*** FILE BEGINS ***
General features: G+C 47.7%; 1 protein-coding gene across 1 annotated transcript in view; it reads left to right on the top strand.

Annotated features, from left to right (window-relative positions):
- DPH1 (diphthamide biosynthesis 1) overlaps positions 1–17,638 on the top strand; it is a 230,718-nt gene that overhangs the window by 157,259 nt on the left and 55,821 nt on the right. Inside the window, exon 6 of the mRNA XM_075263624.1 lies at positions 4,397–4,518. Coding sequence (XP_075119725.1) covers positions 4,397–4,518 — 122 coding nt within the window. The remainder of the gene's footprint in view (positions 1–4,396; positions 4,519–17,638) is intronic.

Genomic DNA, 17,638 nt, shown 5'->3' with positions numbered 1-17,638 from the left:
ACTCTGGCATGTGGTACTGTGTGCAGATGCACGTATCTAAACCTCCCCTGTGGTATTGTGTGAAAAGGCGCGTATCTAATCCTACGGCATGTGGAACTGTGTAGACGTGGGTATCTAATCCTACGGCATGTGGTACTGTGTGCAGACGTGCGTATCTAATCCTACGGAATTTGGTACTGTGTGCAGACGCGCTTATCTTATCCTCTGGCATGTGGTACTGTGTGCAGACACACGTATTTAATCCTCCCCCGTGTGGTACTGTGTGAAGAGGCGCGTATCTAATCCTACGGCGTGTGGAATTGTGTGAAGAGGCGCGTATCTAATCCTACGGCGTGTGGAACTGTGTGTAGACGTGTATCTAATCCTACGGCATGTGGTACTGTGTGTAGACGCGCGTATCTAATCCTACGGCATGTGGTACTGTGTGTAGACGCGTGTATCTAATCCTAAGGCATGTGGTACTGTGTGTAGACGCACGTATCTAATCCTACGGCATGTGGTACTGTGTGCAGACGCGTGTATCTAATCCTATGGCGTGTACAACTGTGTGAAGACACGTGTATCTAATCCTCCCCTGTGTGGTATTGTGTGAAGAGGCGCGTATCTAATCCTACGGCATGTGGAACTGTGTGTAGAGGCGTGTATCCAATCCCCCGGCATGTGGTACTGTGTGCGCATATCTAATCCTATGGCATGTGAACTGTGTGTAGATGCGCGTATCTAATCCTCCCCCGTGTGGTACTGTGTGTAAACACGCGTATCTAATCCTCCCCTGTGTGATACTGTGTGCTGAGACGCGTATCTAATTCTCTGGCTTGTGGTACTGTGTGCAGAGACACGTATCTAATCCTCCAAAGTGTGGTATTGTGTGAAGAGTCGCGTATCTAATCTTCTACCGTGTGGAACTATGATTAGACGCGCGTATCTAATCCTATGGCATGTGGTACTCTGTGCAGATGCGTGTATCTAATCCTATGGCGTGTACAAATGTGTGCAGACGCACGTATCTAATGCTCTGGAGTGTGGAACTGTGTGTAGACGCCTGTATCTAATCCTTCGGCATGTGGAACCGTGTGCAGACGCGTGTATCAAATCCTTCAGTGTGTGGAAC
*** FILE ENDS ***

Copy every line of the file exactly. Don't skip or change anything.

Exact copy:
General features: G+C 47.7%; 1 protein-coding gene across 1 annotated transcript in view; it reads left to right on the top strand.

Annotated features, from left to right (window-relative positions):
- DPH1 (diphthamide biosynthesis 1) overlaps positions 1–17,638 on the top strand; it is a 230,718-nt gene that overhangs the window by 157,259 nt on the left and 55,821 nt on the right. Inside the window, exon 6 of the mRNA XM_075263624.1 lies at positions 4,397–4,518. Coding sequence (XP_075119725.1) covers positions 4,397–4,518 — 122 coding nt within the window. The remainder of the gene's footprint in view (positions 1–4,396; positions 4,519–17,638) is intronic.

Genomic DNA, 17,638 nt, shown 5'->3' with positions numbered 1-17,638 from the left:
ACTCTGGCATGTGGTACTGTGTGCAGATGCACGTATCTAAACCTCCCCTGTGGTATTGTGTGAAAAGGCGCGTATCTAATCCTACGGCATGTGGAACTGTGTAGACGTGGGTATCTAATCCTACGGCATGTGGTACTGTGTGCAGACGTGCGTATCTAATCCTACGGAATTTGGTACTGTGTGCAGACGCGCTTATCTTATCCTCTGGCATGTGGTACTGTGTGCAGACACACGTATTTAATCCTCCCCCGTGTGGTACTGTGTGAAGAGGCGCGTATCTAATCCTACGGCGTGTGGAATTGTGTGAAGAGGCGCGTATCTAATCCTACGGCGTGTGGAACTGTGTGTAGACGTGTATCTAATCCTACGGCATGTGGTACTGTGTGTAGACGCGCGTATCTAATCCTACGGCATGTGGTACTGTGTGTAGACGCGTGTATCTAATCCTAAGGCATGTGGTACTGTGTGTAGACGCACGTATCTAATCCTACGGCATGTGGTACTGTGTGCAGACGCGTGTATCTAATCCTATGGCGTGTACAACTGTGTGAAGACACGTGTATCTAATCCTCCCCTGTGTGGTATTGTGTGAAGAGGCGCGTATCTAATCCTACGGCATGTGGAACTGTGTGTAGAGGCGTGTATCCAATCCCCCGGCATGTGGTACTGTGTGCGCATATCTAATCCTATGGCATGTGAACTGTGTGTAGATGCGCGTATCTAATCCTCCCCCGTGTGGTACTGTGTGTAAACACGCGTATCTAATCCTCCCCTGTGTGATACTGTGTGCTGAGACGCGTATCTAATTCTCTGGCTTGTGGTACTGTGTGCAGAGACACGTATCTAATCCTCCAAAGTGTGGTATTGTGTGAAGAGTCGCGTATCTAATCTTCTACCGTGTGGAACTATGATTAGACGCGCGTATCTAATCCTATGGCATGTGGTACTCTGTGCAGATGCGTGTATCTAATCCTATGGCGTGTACAAATGTGTGCAGACGCACGTATCTAATGCTCTGGAGTGTGGAACTGTGTGTAGACGCCTGTATCTAATCCTTCGGCATGTGGAACCGTGTGCAGACGCGTGTATCAAATCCTTCAGTGTGTGGAAC